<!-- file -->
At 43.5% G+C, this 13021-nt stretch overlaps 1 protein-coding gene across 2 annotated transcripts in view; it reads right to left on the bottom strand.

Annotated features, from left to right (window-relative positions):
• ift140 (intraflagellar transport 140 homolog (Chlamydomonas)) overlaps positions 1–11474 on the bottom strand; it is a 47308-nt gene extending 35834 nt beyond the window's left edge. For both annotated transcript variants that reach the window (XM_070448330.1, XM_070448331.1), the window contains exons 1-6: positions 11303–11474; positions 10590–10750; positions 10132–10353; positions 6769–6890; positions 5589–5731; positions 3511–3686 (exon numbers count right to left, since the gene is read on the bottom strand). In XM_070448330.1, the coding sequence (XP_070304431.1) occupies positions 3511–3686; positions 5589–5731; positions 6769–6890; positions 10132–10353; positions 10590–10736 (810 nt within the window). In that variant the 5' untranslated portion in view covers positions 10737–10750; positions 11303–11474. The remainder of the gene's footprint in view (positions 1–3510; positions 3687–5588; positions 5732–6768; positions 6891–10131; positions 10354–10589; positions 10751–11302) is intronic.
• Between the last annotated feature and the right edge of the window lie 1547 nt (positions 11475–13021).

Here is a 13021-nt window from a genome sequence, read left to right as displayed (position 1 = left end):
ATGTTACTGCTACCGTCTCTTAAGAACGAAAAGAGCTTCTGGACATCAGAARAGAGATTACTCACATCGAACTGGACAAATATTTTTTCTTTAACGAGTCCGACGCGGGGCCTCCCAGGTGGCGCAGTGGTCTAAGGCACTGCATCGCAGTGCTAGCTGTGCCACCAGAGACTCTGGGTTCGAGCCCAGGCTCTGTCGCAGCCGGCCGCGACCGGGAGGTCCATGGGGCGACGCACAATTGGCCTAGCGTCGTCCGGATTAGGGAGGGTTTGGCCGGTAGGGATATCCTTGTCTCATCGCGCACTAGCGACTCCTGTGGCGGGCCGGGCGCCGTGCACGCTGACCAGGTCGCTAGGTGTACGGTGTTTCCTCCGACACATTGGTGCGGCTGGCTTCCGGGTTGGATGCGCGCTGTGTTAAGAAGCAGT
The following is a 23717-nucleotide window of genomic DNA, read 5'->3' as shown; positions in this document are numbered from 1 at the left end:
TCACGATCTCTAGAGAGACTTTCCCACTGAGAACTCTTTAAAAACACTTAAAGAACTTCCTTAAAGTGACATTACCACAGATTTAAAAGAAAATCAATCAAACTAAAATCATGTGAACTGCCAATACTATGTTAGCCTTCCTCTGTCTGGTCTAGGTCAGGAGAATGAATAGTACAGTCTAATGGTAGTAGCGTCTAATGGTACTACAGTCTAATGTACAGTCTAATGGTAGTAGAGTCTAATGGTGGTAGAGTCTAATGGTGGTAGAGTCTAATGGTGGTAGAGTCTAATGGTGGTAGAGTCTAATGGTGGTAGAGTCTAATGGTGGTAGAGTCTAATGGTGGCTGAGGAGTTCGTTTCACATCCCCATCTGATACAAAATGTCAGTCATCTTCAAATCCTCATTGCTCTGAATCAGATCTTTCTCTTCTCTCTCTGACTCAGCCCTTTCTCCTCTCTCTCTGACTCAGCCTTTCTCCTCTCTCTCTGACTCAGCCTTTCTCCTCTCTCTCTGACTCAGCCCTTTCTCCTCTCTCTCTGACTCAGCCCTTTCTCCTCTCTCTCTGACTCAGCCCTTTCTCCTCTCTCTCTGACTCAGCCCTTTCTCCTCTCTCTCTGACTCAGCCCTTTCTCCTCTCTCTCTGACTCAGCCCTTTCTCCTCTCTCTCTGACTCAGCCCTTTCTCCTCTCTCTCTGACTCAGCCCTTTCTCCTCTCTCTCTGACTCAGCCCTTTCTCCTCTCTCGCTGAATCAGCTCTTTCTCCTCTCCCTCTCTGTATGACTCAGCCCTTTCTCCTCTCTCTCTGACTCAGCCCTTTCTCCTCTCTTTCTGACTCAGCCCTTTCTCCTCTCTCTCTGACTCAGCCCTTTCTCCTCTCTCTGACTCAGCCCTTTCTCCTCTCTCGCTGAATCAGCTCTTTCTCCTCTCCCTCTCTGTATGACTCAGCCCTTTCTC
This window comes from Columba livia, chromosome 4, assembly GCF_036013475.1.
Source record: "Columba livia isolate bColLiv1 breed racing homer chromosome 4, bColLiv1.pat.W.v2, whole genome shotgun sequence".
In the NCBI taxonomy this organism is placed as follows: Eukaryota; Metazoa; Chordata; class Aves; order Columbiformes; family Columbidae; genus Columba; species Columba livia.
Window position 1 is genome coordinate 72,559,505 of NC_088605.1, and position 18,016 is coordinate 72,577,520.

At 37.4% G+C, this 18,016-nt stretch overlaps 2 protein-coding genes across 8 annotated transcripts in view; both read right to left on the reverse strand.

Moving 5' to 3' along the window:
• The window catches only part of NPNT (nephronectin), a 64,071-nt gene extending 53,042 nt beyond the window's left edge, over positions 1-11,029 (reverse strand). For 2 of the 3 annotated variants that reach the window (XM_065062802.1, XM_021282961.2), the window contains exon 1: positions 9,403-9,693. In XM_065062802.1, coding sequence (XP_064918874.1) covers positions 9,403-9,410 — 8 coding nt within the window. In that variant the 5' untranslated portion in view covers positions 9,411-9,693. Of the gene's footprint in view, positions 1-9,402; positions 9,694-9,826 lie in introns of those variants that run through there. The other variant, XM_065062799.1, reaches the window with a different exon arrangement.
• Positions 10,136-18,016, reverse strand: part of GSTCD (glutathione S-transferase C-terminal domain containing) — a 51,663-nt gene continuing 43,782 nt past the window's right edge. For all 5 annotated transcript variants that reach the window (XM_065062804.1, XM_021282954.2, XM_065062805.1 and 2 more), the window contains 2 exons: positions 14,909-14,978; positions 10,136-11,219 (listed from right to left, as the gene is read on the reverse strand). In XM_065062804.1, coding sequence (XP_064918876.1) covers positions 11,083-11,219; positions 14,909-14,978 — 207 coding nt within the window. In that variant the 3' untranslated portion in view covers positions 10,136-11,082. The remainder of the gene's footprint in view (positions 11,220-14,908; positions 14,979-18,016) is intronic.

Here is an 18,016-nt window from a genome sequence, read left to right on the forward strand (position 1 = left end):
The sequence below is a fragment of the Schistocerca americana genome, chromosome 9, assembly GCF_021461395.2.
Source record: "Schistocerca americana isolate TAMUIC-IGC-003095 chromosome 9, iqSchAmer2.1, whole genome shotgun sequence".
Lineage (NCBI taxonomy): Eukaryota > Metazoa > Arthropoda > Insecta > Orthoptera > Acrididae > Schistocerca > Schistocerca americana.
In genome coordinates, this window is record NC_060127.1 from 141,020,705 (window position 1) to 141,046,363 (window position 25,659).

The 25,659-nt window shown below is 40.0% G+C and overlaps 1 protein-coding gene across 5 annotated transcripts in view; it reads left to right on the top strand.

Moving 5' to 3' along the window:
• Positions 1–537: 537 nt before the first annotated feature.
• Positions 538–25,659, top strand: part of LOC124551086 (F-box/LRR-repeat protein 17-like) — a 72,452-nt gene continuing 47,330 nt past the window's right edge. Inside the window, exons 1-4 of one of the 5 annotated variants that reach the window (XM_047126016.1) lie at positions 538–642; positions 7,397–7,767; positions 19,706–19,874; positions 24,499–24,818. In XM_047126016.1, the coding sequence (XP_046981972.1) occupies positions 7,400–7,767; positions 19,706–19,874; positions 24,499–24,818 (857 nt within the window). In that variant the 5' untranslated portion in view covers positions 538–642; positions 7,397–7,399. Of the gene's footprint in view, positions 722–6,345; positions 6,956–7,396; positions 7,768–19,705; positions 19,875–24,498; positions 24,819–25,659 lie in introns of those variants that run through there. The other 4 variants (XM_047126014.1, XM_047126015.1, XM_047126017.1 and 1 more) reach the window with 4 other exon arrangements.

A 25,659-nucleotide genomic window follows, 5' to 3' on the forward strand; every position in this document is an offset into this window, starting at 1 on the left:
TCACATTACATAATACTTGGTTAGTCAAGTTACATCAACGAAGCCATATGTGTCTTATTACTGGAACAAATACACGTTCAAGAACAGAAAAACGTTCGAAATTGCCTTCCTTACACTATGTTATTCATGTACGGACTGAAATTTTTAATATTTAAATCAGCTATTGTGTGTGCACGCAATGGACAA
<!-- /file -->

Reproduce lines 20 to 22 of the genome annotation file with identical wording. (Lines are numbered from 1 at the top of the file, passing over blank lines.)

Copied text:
Lineage (NCBI taxonomy): Eukaryota > Metazoa > Arthropoda > Insecta > Orthoptera > Acrididae > Schistocerca > Schistocerca americana.
In genome coordinates, this window is record NC_060127.1 from 141,020,705 (window position 1) to 141,046,363 (window position 25,659).

The 25,659-nt window shown below is 40.0% G+C and overlaps 1 protein-coding gene across 5 annotated transcripts in view; it reads left to right on the top strand.